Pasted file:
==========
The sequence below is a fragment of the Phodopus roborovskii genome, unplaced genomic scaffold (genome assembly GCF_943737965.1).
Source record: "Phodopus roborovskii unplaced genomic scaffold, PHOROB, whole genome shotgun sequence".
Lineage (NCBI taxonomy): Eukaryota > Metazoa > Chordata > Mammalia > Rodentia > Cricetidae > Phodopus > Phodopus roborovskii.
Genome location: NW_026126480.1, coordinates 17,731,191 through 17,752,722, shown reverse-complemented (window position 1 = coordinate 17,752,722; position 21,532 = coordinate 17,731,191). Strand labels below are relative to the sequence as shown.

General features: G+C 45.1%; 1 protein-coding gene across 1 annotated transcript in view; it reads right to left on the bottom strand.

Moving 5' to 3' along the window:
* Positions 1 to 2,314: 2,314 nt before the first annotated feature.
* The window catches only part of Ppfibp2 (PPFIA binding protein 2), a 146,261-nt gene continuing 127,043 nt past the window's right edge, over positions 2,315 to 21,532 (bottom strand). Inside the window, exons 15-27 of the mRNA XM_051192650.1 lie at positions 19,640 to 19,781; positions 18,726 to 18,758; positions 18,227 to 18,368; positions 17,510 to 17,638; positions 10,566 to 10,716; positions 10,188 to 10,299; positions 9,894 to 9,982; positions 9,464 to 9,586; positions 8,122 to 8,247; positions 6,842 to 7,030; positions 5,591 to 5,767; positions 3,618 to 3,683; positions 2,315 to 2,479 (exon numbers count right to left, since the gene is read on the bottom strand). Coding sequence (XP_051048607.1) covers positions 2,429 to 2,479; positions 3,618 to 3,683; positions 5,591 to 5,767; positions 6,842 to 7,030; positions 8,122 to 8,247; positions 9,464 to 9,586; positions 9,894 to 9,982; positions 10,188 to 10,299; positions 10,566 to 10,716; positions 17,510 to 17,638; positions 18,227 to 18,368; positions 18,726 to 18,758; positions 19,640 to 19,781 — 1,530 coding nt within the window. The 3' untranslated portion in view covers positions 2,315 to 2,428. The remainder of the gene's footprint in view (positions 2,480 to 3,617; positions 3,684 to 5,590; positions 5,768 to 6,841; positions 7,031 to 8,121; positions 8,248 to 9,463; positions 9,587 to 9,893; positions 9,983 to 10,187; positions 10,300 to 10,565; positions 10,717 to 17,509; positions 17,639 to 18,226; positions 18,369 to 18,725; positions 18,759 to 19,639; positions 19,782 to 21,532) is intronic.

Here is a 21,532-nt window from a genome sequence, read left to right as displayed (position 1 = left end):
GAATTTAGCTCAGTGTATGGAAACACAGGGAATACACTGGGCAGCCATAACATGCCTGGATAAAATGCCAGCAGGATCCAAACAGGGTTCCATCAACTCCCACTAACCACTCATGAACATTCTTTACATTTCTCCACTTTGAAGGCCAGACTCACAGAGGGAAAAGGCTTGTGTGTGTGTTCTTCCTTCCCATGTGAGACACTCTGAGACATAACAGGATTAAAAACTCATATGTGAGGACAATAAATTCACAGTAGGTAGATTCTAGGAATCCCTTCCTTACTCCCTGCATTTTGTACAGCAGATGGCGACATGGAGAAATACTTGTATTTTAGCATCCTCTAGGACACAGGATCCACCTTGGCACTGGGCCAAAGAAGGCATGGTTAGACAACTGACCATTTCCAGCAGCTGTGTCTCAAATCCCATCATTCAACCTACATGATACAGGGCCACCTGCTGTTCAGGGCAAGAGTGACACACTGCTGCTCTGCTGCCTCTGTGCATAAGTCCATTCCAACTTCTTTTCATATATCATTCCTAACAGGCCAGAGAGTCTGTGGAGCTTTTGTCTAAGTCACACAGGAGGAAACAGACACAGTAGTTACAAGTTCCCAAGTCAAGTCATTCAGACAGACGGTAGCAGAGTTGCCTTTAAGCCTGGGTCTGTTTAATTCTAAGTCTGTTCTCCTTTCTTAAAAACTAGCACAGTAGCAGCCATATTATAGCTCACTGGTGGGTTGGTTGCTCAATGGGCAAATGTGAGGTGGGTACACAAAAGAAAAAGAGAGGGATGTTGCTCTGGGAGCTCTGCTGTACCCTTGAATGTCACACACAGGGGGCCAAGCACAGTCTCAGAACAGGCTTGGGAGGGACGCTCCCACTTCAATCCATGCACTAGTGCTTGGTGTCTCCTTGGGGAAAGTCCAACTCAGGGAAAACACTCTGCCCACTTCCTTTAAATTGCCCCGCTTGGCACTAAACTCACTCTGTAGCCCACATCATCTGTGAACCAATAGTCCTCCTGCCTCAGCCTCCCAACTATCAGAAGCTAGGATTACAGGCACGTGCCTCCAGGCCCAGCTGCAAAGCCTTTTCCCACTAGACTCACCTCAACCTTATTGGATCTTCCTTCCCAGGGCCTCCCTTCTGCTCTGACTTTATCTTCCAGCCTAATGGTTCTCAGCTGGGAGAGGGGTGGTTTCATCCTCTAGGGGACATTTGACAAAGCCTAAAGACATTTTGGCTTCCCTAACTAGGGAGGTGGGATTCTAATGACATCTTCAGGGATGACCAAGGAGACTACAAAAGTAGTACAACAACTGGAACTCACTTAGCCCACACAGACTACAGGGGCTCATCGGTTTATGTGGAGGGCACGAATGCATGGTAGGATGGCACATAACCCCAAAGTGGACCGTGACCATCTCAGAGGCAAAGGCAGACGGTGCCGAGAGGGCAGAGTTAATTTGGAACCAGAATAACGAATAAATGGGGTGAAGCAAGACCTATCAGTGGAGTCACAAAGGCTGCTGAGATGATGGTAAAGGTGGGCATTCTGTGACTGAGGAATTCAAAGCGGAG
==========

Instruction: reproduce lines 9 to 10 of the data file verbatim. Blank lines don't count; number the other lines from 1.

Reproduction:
Here is a 21,532-nt window from a genome sequence, read left to right as displayed (position 1 = left end):
GAATTTAGCTCAGTGTATGGAAACACAGGGAATACACTGGGCAGCCATAACATGCCTGGATAAAATGCCAGCAGGATCCAAACAGGGTTCCATCAACTCCCACTAACCACTCATGAACATTCTTTACATTTCTCCACTTTGAAGGCCAGACTCACAGAGGGAAAAGGCTTGTGTGTGTGTTCTTCCTTCCCATGTGAGACACTCTGAGACATAACAGGATTAAAAACTCATATGTGAGGACAATAAATTCACAGTAGGTAGATTCTAGGAATCCCTTCCTTACTCCCTGCATTTTGTACAGCAGATGGCGACATGGAGAAATACTTGTATTTTAGCATCCTCTAGGACACAGGATCCACCTTGGCACTGGGCCAAAGAAGGCATGGTTAGACAACTGACCATTTCCAGCAGCTGTGTCTCAAATCCCATCATTCAACCTACATGATACAGGGCCACCTGCTGTTCAGGGCAAGAGTGACACACTGCTGCTCTGCTGCCTCTGTGCATAAGTCCATTCCAACTTCTTTTCATATATCATTCCTAACAGGCCAGAGAGTCTGTGGAGCTTTTGTCTAAGTCACACAGGAGGAAACAGACACAGTAGTTACAAGTTCCCAAGTCAAGTCATTCAGACAGACGGTAGCAGAGTTGCCTTTAAGCCTGGGTCTGTTTAATTCTAAGTCTGTTCTCCTTTCTTAAAAACTAGCACAGTAGCAGCCATATTATAGCTCACTGGTGGGTTGGTTGCTCAATGGGCAAATGTGAGGTGGGTACACAAAAGAAAAAGAGAGGGATGTTGCTCTGGGAGCTCTGCTGTACCCTTGAATGTCACACACAGGGGGCCAAGCACAGTCTCAGAACAGGCTTGGGAGGGACGCTCCCACTTCAATCCATGCACTAGTGCTTGGTGTCTCCTTGGGGAAAGTCCAACTCAGGGAAAACACTCTGCCCACTTCCTTTAAATTGCCCCGCTTGGCACTAAACTCACTCTGTAGCCCACATCATCTGTGAACCAATAGTCCTCCTGCCTCAGCCTCCCAACTATCAGAAGCTAGGATTACAGGCACGTGCCTCCAGGCCCAGCTGCAAAGCCTTTTCCCACTAGACTCACCTCAACCTTATTGGATCTTCCTTCCCAGGGCCTCCCTTCTGCTCTGACTTTATCTTCCAGCCTAATGGTTCTCAGCTGGGAGAGGGGTGGTTTCATCCTCTAGGGGACATTTGACAAAGCCTAAAGACATTTTGGCTTCCCTAACTAGGGAGGTGGGATTCTAATGACATCTTCAGGGATGACCAAGGAGACTACAAAAGTAGTACAACAACTGGAACTCACTTAGCCCACACAGACTACAGGGGCTCATCGGTTTATGTGGAGGGCACGAATGCATGGTAGGATGGCACATAACCCCAAAGTGGACCGTGACCATCTCAGAGGCAAAGGCAGACGGTGCCGAGAGGGCAGAGTTAATTTGGAACCAGAATAACGAATAAATGGGGTGAAGCAAGACCTATCAGTGGAGTCACAAAGGCTGCTGAGATGATGGTAAAGGTGGGCATTCTGTGACTGAGGAATTCAAAGCGGAG